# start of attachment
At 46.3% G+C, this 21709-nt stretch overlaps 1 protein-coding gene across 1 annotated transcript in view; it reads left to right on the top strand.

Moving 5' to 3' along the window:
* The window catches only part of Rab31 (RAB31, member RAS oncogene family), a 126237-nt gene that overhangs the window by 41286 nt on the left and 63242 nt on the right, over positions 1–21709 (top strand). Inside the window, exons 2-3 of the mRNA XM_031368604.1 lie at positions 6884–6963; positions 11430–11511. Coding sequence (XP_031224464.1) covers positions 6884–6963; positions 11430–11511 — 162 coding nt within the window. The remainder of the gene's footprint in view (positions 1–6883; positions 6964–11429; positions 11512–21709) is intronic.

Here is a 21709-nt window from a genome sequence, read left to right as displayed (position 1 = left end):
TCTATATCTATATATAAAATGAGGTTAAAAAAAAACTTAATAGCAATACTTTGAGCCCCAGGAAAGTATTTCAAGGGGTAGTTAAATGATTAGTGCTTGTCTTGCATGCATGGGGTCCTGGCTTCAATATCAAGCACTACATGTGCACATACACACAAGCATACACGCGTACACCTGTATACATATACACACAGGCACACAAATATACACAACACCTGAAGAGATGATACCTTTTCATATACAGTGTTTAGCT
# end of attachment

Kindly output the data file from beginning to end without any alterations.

At 46.3% G+C, this 21709-nt stretch overlaps 1 protein-coding gene across 1 annotated transcript in view; it reads left to right on the top strand.

Moving 5' to 3' along the window:
* The window catches only part of Rab31 (RAB31, member RAS oncogene family), a 126237-nt gene that overhangs the window by 41286 nt on the left and 63242 nt on the right, over positions 1–21709 (top strand). Inside the window, exons 2-3 of the mRNA XM_031368604.1 lie at positions 6884–6963; positions 11430–11511. Coding sequence (XP_031224464.1) covers positions 6884–6963; positions 11430–11511 — 162 coding nt within the window. The remainder of the gene's footprint in view (positions 1–6883; positions 6964–11429; positions 11512–21709) is intronic.

Here is a 21709-nt window from a genome sequence, read left to right as displayed (position 1 = left end):
TCTATATCTATATATAAAATGAGGTTAAAAAAAAACTTAATAGCAATACTTTGAGCCCCAGGAAAGTATTTCAAGGGGTAGTTAAATGATTAGTGCTTGTCTTGCATGCATGGGGTCCTGGCTTCAATATCAAGCACTACATGTGCACATACACACAAGCATACACGCGTACACCTGTATACATATACACACAGGCACACAAATATACACAACACCTGAAGAGATGATACCTTTTCATATACAGTGTTTAGCT